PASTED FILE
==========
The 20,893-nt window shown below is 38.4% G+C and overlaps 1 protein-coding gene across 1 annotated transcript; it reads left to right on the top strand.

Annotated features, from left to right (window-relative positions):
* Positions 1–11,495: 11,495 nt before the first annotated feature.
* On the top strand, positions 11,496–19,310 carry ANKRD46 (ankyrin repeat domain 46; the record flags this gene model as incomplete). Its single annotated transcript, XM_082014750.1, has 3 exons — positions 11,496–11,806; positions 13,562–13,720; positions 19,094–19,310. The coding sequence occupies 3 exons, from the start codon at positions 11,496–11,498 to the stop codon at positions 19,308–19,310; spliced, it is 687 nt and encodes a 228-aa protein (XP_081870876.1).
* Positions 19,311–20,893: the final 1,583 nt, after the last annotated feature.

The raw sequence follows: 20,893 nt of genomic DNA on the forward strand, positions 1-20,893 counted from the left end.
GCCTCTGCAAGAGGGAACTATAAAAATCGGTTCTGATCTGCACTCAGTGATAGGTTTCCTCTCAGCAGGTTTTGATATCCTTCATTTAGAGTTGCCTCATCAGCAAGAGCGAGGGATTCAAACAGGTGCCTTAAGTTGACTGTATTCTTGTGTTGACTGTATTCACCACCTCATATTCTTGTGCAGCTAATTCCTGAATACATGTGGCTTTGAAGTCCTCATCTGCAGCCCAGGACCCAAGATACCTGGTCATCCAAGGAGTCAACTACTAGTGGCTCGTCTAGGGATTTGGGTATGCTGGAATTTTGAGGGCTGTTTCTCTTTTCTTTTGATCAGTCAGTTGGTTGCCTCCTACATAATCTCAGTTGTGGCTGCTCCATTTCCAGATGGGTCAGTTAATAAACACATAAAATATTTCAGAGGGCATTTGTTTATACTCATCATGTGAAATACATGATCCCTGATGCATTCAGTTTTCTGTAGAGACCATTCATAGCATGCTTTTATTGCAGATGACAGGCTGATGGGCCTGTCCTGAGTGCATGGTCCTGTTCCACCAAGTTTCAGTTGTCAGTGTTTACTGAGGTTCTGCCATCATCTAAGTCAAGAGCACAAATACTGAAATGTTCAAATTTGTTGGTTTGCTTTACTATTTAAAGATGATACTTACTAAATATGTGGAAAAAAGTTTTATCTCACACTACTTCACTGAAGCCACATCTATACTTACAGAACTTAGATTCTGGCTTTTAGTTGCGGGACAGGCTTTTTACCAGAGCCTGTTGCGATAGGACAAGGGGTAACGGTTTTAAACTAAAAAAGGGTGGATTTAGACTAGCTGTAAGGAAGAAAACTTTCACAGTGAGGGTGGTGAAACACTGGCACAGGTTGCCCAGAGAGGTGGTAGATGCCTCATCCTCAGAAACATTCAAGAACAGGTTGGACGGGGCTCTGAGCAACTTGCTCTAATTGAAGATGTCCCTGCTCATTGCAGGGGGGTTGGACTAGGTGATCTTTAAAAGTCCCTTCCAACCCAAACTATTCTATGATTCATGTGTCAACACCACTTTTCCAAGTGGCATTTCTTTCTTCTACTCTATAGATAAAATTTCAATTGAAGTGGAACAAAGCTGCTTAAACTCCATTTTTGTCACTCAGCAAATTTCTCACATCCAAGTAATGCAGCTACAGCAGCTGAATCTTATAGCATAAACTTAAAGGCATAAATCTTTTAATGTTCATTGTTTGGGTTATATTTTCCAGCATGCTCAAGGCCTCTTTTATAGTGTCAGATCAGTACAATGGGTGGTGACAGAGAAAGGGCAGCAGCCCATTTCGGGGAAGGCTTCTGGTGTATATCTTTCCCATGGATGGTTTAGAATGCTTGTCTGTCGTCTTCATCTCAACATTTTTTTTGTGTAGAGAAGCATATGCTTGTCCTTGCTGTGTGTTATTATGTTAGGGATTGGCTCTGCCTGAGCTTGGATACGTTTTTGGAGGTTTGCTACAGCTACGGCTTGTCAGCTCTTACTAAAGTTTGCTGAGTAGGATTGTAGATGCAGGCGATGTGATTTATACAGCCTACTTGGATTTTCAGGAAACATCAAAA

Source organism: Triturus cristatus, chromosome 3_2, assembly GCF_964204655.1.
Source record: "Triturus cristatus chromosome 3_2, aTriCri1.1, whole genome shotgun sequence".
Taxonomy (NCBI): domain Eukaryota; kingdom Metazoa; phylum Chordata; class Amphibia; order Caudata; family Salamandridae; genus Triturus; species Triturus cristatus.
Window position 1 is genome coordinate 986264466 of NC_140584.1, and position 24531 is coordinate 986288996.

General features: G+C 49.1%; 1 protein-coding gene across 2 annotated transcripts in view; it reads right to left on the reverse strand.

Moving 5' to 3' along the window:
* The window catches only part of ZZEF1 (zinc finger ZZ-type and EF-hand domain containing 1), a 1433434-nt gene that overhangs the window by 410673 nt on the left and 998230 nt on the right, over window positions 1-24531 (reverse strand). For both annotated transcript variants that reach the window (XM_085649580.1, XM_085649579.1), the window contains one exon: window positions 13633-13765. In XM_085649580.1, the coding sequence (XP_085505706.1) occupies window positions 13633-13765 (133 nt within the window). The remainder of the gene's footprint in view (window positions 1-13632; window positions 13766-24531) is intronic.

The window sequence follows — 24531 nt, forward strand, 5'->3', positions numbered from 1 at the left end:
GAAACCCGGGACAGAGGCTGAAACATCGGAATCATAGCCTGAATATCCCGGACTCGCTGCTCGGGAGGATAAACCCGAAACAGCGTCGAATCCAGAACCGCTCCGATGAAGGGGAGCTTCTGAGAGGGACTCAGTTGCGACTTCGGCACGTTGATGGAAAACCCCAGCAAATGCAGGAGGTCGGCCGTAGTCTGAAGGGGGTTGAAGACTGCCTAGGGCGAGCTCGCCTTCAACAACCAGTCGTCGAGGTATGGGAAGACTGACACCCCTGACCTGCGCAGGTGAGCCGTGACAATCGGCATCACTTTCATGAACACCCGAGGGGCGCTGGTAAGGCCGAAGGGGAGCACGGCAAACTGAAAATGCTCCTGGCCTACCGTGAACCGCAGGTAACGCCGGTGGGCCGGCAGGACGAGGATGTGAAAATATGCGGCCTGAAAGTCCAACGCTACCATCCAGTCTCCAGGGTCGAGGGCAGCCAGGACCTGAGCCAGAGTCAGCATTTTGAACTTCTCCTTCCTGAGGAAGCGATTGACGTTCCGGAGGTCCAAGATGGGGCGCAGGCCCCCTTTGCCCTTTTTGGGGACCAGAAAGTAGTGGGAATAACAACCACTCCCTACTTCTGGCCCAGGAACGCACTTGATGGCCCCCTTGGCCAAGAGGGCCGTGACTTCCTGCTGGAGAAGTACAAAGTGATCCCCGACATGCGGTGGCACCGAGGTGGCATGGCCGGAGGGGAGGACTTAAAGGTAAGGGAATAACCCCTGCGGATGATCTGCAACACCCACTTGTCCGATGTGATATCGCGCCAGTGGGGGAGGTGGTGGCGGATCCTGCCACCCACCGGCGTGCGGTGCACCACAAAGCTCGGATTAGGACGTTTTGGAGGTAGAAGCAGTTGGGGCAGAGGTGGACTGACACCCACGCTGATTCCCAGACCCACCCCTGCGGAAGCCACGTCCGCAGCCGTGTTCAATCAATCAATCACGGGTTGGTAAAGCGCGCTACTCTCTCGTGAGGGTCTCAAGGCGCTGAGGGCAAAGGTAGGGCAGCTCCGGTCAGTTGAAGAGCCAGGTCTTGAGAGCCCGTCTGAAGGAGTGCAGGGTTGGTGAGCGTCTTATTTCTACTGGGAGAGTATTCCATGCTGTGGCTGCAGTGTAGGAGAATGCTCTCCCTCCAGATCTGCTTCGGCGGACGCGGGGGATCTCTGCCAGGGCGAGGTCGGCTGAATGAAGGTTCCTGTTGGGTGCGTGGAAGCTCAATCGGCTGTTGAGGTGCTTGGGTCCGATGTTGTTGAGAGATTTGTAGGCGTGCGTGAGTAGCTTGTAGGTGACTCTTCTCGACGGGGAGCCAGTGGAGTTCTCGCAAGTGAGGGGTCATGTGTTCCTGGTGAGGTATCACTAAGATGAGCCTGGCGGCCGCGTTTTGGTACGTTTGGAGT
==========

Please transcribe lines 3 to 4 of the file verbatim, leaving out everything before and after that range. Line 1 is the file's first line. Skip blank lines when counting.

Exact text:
* Positions 1–11,495: 11,495 nt before the first annotated feature.
* On the top strand, positions 11,496–19,310 carry ANKRD46 (ankyrin repeat domain 46; the record flags this gene model as incomplete). Its single annotated transcript, XM_082014750.1, has 3 exons — positions 11,496–11,806; positions 13,562–13,720; positions 19,094–19,310. The coding sequence occupies 3 exons, from the start codon at positions 11,496–11,498 to the stop codon at positions 19,308–19,310; spliced, it is 687 nt and encodes a 228-aa protein (XP_081870876.1).